Clinical Newsletters
Star Imaging and Research Centre Journal

July-August Clinical Newsletter

 

Dear Doctor,
It gives me immense pleasure to present, the first edition of this bimonthly newsletter in collaboration with Philips Healthcare, showcasing few interesting clinical cases done at our center. 
STAR Imaging and Research Centre is Pune's premier diagnostic institute which has brought to the city its FIRST 3 Tesla MRI, which is the best in the country. We also house state-of-the-art MULTISLICE CT scanner. 
The very purpose of this new letter is to make clinical and academic contribution and to help all of us learn from experience. We look forward to your encouraging support in this endeavor. 

 Dr. Ashish Atre

Case 1:

(Courtesy Dr. Vinay Thorat&Star Imaging &Research Centre)

Clinical Presentation:

67 years old gentleman was detected to have cirrhosis. His AFP values were not elevated. He was referred for MR.

     Fig 1a and b: T2W axial image (a) shows focal lesion appearing hypointense with an eccentric hyperintense area. The focal lesion appears heterogenously bright on TI W (b)out of phase gradient echo axial images.

    Fig 2 a and b: Post contrast dynamic T1 W arterial (a) and portal venous phase(b) axial images show the T1hyperintense area enhancing on the arterial phase & washing out on the venous phase.

Take home Imaging Message: MR is more sensitive as compared to CT for detection of HCC is a cirrhotic liver. T2 dark & T1 bright lesions on MR are due to paramagnetic effects secondary to iron deposition in dysplastic nodules.T2 hyperintensity in a dark nodule raises a possibility of malignant transformation to HCC in a dysplastic nodule. Hypervascularity in the arterial phase and washout in the venous phase adds to the diagnostic confidence.
REFERENCE - MR Imaging of Hepatocellular Carcinoma in the Cirrhotic Liver: Challenges and Controversies, Jonathon M.Willatt, et al May 2008 Radiology, 2 4 7, 31 1-330.

Case 2:

(Courtesy Dr. Sudhir Kothari & Star Imaging & Research Centre)

Middle aged man presented with first episode of convulsion & was referred for MRI brain 
MR revealed hyperperfused SOL in the left frontal region abutting the falx. Spectroscopy revealed increased choline and reduced creatinine & NAA. Perfusion and spectroscopic abnormality were restricted to enhancing portion of lesion with surrounding tissues showing return to normality.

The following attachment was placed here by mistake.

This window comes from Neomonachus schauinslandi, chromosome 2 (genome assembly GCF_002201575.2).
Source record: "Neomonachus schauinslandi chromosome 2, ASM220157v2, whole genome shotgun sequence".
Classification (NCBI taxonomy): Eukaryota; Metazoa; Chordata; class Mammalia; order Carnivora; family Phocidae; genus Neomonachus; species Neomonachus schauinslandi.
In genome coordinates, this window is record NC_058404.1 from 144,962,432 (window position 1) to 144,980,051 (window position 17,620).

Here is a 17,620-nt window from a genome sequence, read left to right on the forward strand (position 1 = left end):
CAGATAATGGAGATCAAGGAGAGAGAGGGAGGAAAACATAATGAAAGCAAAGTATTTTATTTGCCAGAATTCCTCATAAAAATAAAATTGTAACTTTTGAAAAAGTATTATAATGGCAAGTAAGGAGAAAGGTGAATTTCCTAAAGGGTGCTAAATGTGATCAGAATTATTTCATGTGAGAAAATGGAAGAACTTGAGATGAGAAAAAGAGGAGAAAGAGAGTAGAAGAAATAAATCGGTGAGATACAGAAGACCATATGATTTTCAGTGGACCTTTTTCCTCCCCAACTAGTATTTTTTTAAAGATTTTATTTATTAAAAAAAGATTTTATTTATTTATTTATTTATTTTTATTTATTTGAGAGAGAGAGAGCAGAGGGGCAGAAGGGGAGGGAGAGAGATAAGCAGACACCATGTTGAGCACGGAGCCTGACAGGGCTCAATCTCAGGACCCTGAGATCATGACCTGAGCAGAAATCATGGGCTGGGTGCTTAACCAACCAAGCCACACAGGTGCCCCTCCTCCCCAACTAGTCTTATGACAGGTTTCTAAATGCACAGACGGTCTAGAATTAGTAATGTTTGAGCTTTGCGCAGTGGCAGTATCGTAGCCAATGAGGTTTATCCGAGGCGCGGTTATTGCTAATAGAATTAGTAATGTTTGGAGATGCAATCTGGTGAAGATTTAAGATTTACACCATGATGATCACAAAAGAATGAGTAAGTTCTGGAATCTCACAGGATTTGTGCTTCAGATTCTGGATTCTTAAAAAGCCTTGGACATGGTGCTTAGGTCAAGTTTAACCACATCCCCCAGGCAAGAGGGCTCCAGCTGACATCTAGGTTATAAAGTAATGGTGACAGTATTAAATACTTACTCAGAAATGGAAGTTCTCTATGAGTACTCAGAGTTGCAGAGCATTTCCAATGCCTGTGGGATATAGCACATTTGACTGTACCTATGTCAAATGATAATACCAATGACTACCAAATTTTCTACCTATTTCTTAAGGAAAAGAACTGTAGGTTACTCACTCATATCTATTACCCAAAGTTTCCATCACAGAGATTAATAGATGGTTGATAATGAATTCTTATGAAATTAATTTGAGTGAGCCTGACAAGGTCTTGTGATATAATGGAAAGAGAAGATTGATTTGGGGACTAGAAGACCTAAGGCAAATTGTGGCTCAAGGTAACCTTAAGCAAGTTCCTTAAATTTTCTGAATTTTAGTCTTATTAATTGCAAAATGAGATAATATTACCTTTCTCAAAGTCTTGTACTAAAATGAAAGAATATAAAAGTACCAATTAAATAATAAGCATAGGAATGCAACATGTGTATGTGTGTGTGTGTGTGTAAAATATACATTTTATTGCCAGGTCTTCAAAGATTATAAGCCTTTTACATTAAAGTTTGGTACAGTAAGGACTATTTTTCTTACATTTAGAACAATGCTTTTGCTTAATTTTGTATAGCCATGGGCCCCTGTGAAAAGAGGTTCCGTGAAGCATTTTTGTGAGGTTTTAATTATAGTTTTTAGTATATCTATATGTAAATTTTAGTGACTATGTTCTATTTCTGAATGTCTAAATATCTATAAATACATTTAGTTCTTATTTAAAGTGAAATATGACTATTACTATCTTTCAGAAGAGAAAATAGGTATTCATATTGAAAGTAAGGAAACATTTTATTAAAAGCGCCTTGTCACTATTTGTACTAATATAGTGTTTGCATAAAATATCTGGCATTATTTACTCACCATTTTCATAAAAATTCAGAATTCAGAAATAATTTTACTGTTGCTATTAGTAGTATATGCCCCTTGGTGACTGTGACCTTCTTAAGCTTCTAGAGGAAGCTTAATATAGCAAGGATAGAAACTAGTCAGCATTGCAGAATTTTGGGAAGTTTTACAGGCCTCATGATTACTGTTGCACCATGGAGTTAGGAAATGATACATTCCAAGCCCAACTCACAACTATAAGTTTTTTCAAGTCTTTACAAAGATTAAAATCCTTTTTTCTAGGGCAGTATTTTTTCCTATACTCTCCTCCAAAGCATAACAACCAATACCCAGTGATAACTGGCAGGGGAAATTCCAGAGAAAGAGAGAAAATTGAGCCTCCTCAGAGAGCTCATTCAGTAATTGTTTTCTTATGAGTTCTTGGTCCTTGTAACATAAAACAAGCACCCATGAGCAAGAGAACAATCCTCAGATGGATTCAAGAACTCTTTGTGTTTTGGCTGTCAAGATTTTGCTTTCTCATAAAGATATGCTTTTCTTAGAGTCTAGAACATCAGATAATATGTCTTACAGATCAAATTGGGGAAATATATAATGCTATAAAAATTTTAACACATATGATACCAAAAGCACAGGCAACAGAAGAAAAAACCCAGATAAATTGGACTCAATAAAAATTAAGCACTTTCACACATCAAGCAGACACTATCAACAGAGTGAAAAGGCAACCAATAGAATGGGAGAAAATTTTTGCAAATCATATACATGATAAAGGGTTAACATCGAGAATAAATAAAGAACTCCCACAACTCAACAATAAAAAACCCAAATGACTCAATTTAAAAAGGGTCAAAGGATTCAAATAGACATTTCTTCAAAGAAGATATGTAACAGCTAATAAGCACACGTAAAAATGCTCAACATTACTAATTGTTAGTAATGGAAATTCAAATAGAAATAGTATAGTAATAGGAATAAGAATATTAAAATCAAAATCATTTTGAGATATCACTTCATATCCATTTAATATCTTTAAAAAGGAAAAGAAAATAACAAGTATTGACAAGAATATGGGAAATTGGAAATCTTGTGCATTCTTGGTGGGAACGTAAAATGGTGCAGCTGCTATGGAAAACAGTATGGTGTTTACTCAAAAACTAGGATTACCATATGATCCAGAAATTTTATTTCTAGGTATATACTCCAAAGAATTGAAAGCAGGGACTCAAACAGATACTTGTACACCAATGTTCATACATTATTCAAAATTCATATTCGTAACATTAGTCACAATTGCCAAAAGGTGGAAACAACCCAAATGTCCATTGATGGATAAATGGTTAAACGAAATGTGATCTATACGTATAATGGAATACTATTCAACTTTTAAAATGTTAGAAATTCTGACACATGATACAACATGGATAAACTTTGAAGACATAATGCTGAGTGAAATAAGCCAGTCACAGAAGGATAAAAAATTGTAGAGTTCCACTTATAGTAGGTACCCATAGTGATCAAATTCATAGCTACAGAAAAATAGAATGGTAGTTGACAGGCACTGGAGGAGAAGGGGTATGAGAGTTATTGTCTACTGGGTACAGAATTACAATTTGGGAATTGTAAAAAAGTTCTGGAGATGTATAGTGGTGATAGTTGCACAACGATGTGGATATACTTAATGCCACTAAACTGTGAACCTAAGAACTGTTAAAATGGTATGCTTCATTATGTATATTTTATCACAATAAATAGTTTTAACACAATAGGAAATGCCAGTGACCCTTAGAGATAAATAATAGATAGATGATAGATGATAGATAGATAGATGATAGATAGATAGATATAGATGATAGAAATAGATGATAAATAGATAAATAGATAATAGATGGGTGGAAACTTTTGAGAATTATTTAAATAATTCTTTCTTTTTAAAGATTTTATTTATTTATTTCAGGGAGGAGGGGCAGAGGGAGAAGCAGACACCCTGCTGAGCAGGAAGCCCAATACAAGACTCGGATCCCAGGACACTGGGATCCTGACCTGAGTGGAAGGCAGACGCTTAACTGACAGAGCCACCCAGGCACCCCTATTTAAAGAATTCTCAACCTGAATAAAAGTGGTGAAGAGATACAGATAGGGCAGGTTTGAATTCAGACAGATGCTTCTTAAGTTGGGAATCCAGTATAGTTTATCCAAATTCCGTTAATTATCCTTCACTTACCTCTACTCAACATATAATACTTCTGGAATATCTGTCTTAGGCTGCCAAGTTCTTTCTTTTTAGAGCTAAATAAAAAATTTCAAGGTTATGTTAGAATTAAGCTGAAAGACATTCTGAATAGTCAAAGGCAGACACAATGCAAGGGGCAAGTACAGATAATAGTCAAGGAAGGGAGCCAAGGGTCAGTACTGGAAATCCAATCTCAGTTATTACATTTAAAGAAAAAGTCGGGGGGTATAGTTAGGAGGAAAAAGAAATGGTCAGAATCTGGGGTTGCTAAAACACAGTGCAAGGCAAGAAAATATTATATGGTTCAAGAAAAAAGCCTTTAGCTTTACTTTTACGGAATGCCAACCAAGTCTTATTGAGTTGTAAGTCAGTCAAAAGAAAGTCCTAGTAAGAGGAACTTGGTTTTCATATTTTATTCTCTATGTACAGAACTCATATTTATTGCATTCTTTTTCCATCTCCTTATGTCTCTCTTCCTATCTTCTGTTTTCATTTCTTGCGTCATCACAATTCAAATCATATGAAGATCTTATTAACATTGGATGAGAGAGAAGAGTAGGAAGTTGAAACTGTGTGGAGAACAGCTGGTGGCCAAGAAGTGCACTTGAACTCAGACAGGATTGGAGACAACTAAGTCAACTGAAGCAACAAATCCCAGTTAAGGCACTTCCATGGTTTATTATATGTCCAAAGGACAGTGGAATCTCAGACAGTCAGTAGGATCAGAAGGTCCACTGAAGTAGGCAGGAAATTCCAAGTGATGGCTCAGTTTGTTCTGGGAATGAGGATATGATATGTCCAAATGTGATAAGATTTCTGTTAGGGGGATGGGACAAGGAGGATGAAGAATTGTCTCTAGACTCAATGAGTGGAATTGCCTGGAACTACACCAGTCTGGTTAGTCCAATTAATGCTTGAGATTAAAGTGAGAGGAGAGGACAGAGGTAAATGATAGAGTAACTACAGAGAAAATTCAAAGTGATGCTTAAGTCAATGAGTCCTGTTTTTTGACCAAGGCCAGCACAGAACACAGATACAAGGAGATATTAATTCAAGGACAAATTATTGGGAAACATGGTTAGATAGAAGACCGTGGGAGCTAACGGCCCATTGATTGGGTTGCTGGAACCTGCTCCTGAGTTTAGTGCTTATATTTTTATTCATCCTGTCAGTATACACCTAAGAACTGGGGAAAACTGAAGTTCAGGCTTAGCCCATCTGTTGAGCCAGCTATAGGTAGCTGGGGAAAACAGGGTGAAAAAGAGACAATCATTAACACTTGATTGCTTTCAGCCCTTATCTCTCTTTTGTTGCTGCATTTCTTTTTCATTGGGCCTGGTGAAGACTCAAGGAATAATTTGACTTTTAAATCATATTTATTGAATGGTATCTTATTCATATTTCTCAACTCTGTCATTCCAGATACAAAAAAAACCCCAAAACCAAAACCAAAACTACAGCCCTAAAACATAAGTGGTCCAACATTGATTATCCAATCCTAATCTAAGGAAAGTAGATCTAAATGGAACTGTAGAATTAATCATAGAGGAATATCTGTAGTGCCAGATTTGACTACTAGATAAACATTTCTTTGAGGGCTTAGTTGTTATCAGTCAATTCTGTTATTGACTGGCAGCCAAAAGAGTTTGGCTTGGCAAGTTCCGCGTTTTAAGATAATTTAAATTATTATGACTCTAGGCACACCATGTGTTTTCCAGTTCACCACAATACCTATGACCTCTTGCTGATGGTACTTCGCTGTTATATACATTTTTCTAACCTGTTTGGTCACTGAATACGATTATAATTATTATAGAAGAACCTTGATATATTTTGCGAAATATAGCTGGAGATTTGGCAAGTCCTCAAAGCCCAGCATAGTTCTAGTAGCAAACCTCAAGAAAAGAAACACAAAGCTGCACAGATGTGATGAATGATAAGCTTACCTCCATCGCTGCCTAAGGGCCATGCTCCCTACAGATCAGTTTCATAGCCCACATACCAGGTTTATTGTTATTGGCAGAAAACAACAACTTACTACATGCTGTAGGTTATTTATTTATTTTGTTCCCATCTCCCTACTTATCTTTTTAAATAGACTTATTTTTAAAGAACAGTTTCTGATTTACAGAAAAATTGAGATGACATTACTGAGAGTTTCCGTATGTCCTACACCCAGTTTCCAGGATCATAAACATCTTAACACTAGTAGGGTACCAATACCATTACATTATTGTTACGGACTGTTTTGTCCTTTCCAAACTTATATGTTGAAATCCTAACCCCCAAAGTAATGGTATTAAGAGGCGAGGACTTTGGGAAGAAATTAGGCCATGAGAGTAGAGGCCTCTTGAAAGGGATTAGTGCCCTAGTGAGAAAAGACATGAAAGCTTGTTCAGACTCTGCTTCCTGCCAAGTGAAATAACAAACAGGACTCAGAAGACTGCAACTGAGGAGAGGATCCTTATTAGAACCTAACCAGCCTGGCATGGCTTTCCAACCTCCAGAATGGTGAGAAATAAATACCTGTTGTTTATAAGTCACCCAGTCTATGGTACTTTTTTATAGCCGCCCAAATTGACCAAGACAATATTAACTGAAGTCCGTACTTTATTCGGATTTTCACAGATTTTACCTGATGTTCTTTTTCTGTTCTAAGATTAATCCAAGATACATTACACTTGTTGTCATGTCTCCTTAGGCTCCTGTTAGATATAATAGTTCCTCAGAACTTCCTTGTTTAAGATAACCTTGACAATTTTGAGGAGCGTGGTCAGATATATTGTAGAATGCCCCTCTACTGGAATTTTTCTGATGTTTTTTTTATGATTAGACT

Possibility of metastases was raised with differential diagnosis of meningioma. 

      Fig 1 a and b: T2W axial (a) and T1 past contrast axial (b) images shows a well defined lesion with perilesional edema & post contrast enhancement



    Fig 2 a and b: Perfusion map (a) and multivoxel MR spectroscopy (b) images shows high perfusion restricted to the tumor (a). The MR spectroscopy images reveal grossly elevated choline with marked reduction of (NAA & creatinine (b).

Patient underwent CT thorax the next day revealing left upper lobe mass, with histology revealing Primary Bronchogenic Carcinoma.

 Fig 3 a and b: axial (a) coronal (b) post contrast CT images of the thorax revealed a left upper lobe mass infiltrating the mediastinum which on biopsy was confirmed to be Bronchogenic carcinoma.

Take home imaging message: Perfusion MRI and Multi-voxel MR Spectroscopy may help in differentiating primary v/s metastatic intracranial tumours. This is due to the fact that primary brain tumours are infiltrative by nature and perfusion as well as spectroscopy abnormality extend beyond the apparent lesion margins. This is not seen in metastatic brain tumours.

REFERENCE - High grade gliomas & solitary metastases: Differentiation by using perfusion & proton MR spectroscopy MR imaging. Meng Law et a//, Radiology: March 2002, 222:715-721

Case 3:

(Courtesy Dr. Sudhir Kothari & Star Imaging & Research Centre)

49 year old gentleman with history of swelling over the lateral aspect of right knee joint since 4 months & foot drop since 2 months. Clinical examination revealed right peroneal neuropathy.



      Fig 1 a and b: T2W coronal (a) and sagittal (b) images shows a well defined lesion in the peroneus longus muscle. It appears hyperintense with a dark rim on T2Wls.



    Fig 2 a and b: T2W axial (a) and STIR axial (b) images shows intraneural cyst in (a). The sections below the level of knee joint shows changes of denervation atrophy in the proximal extensor digitorum longus and tibialis anterior muscles and patchy areas involvement of the peroneus longus muscle.

Take home Imaging Message: Peroneal ganglion cysts are relatively unusual findings on MRI. Compressive neuropathy of the common peroneal nerve or its branches may occur: 
MRI is the modality of choice to delineate the anatomic boundaries of the lesion. Communication with superior T/F joint may be demonstrated. Compression of peroneal nerve or extension of cyst within the peroneal nerve is best assessed by MRI. The sequelae of denervation will be seen as hyperintensity of the muscles on STIR images and fatty change on T1WIs.

REFERENCES: REFERENCES: 1. Illahi OA et al Prevalence of ganglion cysts originating from the proximal tibiofibular joint: A magnetic resonance imaging study. Arthroscopy. 2003 Feb;19(2):150-3 2. McCarthy CL et al. The MRI appearance of cystic lesions around the knee. Skeletal Radiol. 2004 Apr;33(4): 187-209. Epub 2004 Feb 27

Case 4:

(Courtesy Dr. Amol Talaulikar& Star Imaging & Research Centre)

Elderly man had undergone radical prostatectomy for Ca prostate 2 years ago has now presented with rising PSA levels. (Previously undetectable PSA)

      Fig 1 a and b: T2W axial (a) and T1 dynamic post contrast axial (b) images shows small nodule in right para-urethral location in the prostatic fossa. This nodule enhances brilliantly on post-contrast study.

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